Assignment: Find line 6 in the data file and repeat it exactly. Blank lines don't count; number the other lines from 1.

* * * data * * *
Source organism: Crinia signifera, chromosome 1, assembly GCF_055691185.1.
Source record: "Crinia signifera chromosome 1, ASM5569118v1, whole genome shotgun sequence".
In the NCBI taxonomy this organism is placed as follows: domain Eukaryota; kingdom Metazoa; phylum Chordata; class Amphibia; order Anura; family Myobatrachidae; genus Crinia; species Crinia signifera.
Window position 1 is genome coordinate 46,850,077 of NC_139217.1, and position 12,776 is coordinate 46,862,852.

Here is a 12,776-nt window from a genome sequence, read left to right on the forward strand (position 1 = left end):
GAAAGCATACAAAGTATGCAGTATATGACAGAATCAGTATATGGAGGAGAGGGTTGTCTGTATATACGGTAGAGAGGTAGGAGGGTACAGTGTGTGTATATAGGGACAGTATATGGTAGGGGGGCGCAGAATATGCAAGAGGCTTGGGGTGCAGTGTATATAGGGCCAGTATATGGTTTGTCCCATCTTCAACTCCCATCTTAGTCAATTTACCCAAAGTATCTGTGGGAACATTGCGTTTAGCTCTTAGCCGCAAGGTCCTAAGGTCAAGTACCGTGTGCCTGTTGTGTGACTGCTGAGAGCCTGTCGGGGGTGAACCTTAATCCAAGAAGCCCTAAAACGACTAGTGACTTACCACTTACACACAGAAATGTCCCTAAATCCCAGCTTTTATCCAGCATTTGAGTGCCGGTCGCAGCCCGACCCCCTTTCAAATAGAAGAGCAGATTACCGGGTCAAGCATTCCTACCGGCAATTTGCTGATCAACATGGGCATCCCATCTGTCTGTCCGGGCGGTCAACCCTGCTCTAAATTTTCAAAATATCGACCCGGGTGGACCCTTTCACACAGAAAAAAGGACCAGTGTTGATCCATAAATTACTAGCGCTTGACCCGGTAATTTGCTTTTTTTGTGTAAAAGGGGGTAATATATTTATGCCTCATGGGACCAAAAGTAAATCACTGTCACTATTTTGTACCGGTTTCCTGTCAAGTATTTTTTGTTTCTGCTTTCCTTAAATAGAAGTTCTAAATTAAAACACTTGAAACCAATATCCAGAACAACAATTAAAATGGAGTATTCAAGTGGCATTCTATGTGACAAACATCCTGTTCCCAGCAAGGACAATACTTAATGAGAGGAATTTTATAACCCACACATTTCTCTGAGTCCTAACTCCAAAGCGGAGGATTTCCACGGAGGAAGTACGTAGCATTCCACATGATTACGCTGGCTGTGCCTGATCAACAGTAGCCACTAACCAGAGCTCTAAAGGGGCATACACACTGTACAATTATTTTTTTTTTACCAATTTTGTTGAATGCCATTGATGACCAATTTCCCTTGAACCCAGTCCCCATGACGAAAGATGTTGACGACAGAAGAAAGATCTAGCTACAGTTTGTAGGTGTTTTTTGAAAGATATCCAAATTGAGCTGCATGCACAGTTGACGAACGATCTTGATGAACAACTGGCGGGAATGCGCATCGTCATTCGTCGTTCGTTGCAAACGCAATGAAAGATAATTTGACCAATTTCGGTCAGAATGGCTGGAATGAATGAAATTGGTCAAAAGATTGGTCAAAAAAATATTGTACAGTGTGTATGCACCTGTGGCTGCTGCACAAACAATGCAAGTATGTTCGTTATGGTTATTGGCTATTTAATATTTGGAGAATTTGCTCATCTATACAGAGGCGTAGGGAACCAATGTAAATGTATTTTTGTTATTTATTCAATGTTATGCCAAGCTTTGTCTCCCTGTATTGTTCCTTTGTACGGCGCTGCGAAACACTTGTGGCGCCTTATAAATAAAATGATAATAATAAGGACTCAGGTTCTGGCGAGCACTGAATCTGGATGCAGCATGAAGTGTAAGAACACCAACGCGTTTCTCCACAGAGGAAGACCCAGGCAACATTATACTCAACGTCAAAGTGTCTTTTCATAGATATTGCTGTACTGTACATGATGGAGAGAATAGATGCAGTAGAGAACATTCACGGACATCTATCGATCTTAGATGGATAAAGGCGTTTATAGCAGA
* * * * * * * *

GAAAGCATACAAAGTATGCAGTATATGACAGAATCAGTATATGGAGGAGAGGGTTGTCTGTATATACGGTAGAGAGGTAGGAGGGTACAGTGTGTGTATATAGGGACAGTATATGGTAGGGGGGCGCAGAATATGCAAGAGGCTTGGGGTGCAGTGTATATAGGGCCAGTATATGGTTTGTCCCATCTTCAACTCCCATCTTAGTCAATTTACCCAAAGTATCTGTGGGAACATTGCGTTTAGCTCTTAGCCGCAAGGTCCTAAGGTCAAGTACCGTGTGCCTGTTGTGTGACTGCTGAGAGCCTGTCGGGGGTGAACCTTAATCCAAGAAGCCCTAAAACGACTAGTGACTTACCACTTACACACAGAAATGTCCCTAAATCCCAGCTTTTATCCAGCATTTGAGTGCCGGTCGCAGCCCGACCCCCTTTCAAATAGAAGAGCAGATTACCGGGTCAAGCATTCCTACCGGCAATTTGCTGATCAACATGGGCATCCCATCTGTCTGTCCGGGCGGTCAACCCTGCTCTAAATTTTCAAAATATCGACCCGGGTGGACCCTTTCACACAGAAAAAAGGACCAGTGTTGATCCATAAATTACTAGCGCTTGACCCGGTAATTTGCTTTTTTTGTGTAAAAGGGGGTAATATATTTATGCCTCATGGGACCAAAAGTAAATCACTGTCACTATTTTGTACCGGTTTCCTGTCAAGTATTTTTTGTTTCTGCTTTCCTTAAATAGAAGTTCTAAATTAAAACACTTGAAACCAATATCCAGAACAACAATTAAAATGGAGTATTCAAGTGGCATTCTATGTGACAAACATCCTGTTCCCAGCAAGGACAATACTTAATGAGAGGAATTTTATAACCCACACATTTCTCTGAGTCCTAACTCCAAAGCGGAGGATTTCCACGGAGGAAGTACGTAGCATTCCACATGATTACGCTGGCTGTGCCTGATCAACAGTAGCCACTAACCAGAGCTCTAAAGGGGCATACACACTGTACAATTATTTTTTTTTTACCAATTTTGTTGAATGCCATTGATGACCAATTTCCCTTGAACCCAGTCCCCATGACGAAAGATGTTGACGACAGAAGAAAGATCTAGCTACAGTTTGTAGGTGTTTTTTGAAAGATATCCAAATTGAGCTGCATGCACAGTTGACGAACGATCTTGATGAACAACTGGCGGGAATGCGCATCGTCATTCGTCGTTCGTTGCAAACGCAATGAAAGATAATTTGACCAATTTCGGTCAGAATGGCTGGAATGAATGAAATTGGTCAAAAGATTGGTCAAAAAAATATTGTACAGTGTGTATGCACCTGTGGCTGCTGCACAAACAATGCAAGTATGTTCGTTATGGTTATTGGCTATTTAATATTTGGAGAATTTGCTCATCTATACAGAGGCGTAGGGAACCAATGTAAATGTATTTTTGTTATTTATTCAATGTTATGCCAAGCTTTGTCTCCCTGTATTGTTCCTTTGTACGGCGCTGCGAAACACTTGTGGCGCCTTATAAATAAAATGATAATAATAAGGACTCAGGTTCTGGCGAGCACTGAATCTGGATGCAGCATGAAGTGTAAGAACACCAACGCGTTTCTCCACAGAGGAAGACCCAGGCAACATTATACTCAACGTCAAAGTGTCTTTTCATAGATATTGCTGTACTGTACATGATGGAGAGAATAGATGCAGTAGAGAACATTCACGGACATCTATCGATCTTAGATGGATAAAGGCGTTTATAGCAGA